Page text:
"In 2017-18 the NHS paid private providers £156.5m for beds or specialist care such as eating disorder services.
    "The figure is almost half of the total CAMHS specialist budget."

  • The case of Circle vs. the NHS – why NHS and private providers do not compete on a level playing field CHPI blog by Vivek Kotecha underlines the differences between NHS trusts and private clinical providers. He notes that:
    "Circle Nottingham made a profit before tax of £2.9m in 2017, a 5.3% margin on £55m of revenue, and has been running the centre for eleven years."
    However he does not point out that Circle as a whole has never made a profit: its private hospitals lose money and are heavily dependent on NHS-funded patients.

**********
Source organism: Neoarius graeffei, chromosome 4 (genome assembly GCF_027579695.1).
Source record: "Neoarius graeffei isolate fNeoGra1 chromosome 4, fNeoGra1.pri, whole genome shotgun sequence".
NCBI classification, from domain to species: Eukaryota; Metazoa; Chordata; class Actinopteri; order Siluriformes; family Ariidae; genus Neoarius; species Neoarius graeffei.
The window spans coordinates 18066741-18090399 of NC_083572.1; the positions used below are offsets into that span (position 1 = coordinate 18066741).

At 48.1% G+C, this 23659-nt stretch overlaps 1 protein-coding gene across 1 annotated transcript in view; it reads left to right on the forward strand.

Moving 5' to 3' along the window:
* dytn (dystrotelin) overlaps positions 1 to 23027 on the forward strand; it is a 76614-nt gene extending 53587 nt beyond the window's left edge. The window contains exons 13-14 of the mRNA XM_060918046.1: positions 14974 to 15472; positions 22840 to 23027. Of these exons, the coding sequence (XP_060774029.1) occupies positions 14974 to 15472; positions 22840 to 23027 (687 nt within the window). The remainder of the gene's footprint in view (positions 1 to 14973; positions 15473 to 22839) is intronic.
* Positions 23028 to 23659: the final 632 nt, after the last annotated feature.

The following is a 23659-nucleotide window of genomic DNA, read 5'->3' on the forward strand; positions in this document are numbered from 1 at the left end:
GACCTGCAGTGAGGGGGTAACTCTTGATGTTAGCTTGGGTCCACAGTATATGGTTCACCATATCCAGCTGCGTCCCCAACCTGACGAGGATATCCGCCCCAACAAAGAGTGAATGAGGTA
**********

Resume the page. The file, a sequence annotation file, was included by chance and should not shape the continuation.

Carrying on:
Vivek goes on to correctly argue that:
    "the financial performance of an NHS hospital trust cannot be usefully compared with that of a private provider because they are very different organisations. Competition and tendering rules may call for measuring the financial strength of different bidders, but ignore important differences between them."
    One important error in an otherwise useful article is to claim Virgin "successfully sued" CCGs in Surrey, while in fact the company secured a £2m out of court settlement as the CCGs caved in.

  • Big tobacco, the new politics, and the threat to public health With several Tory leadership contenders sympathetic to its ideology, the Institute of Economic Affairs is closer to power than it has been for decades. In an exclusive investigation in the BMJ, freelance journalist Jonathan Gornall reveals how the organisation is funded by British American Tobacco and has links with senior conservative ministers, and warns:
    "After orchestrating a series of attacks on public health initiatives, the IEA may now hold the key to No 10."